“Traces to Nowhere”
By Colin Hart
8.8 / 10
The series premiere of Twin Peaks was one of the greatest episodes in TV history. But how can you possibly follow up such a monumental achievement? The answer is simple: just keep things interesting. Even though that’s easier said than done, all that’s required of the second episode is to maintain the mystery.
In a way, “Episode 1” is the most important of the series. That’s because it’s the first true test of Twin Peaks’ greatness. For one, it has to follow up the aforementioned pilot. On top of that, it has to do so without the direction of series creator David Lynch.
Despite overwhelming odds, “Episode 1” succeeds on its own terms. After the installment is over, we already can’t wait to see what happens next.
The installment is directed by Duwayne Durham, who had previously collaborated with Lynch as an editor on Blue Velvet. Via static camera work and heavily saturated colors, Durham seamlessly maintains the atmosphere that Lynch established in the series premiere. And with composer Angelo Badalamenti providing a constant commentary in the background, the transition between directors is remarkably fluid.
Then again, Lynch was never the sole reason for Twin Peaks’ success — proper credit must be given to the brilliant ensemble cast and their extraordinary chemistry. Even though “Episode 1” does a great job advancing the plot, it does an even better job expanding the characters.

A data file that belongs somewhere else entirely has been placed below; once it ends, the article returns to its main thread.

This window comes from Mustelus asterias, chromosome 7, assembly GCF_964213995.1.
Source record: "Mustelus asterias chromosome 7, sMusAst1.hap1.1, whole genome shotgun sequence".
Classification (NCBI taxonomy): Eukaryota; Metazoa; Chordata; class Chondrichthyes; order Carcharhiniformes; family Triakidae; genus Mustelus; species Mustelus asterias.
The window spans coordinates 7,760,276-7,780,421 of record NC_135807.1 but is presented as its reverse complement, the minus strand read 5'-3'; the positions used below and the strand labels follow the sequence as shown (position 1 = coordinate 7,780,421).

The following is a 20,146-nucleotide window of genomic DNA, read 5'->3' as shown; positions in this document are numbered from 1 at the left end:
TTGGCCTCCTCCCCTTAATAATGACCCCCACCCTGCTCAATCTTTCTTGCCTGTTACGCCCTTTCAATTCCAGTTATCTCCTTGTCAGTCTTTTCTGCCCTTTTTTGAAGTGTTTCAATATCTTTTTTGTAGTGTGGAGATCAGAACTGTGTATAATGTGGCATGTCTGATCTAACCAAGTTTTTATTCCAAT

Extended spotlights are given to Audrey Horne, Bobby Briggs and Shelly Johnson, all of whom become more personable as a result. Even periphery players like Pete Martell and the Log Lady, who would both feel out-of-place on basically any other TV show, help add to the overall charm and personality of the series.
But the character we gravitate toward the most is Special Agent Dale Cooper, who embodies the best of what Twin Peaks has to offer. He’s a brilliant detective, sure, but he also possesses the perfect balance of humor, charisma and eccentricity.
For example, the very first scene of the episode finds him hanging upside down in his hotel room like a bat, talking eloquently into his tape recorder. The next scene finds him smooth talking the young Audrey Horne at breakfast. Later on, he falls in love with the Double R Diner’s dessert menu.
Although Twin Peaks loves to revel in quirky dynamics, the hospitable setting can often be deceptive. Cooper’s investigation reveals that Laura Palmer, the innocent high-school sweetheart, was actually a depressed cocaine addict who had sex with at least three different men on the night she died.
Meanwhile, in what may or may not be a dream, Laura’s distraught mother, Sarah, has a disturbing vision of a sinister man crouching behind her daughter’s bed. The illusion is fleeting, but it manages to bring up all kinds of supernatural and psychological intrigue.
Yet no scene in the episode is more harrowing — or more realistic — than when Shelly Johnson is brutally beaten by her abusive husband, Leo, for hiding his bloodstained shirt. Not only does this set him up as the main suspect moving forward, but the scene also shines a light on one of the main societal issues that Twin Peaks wants to examine: the harsh realities of domestic violence.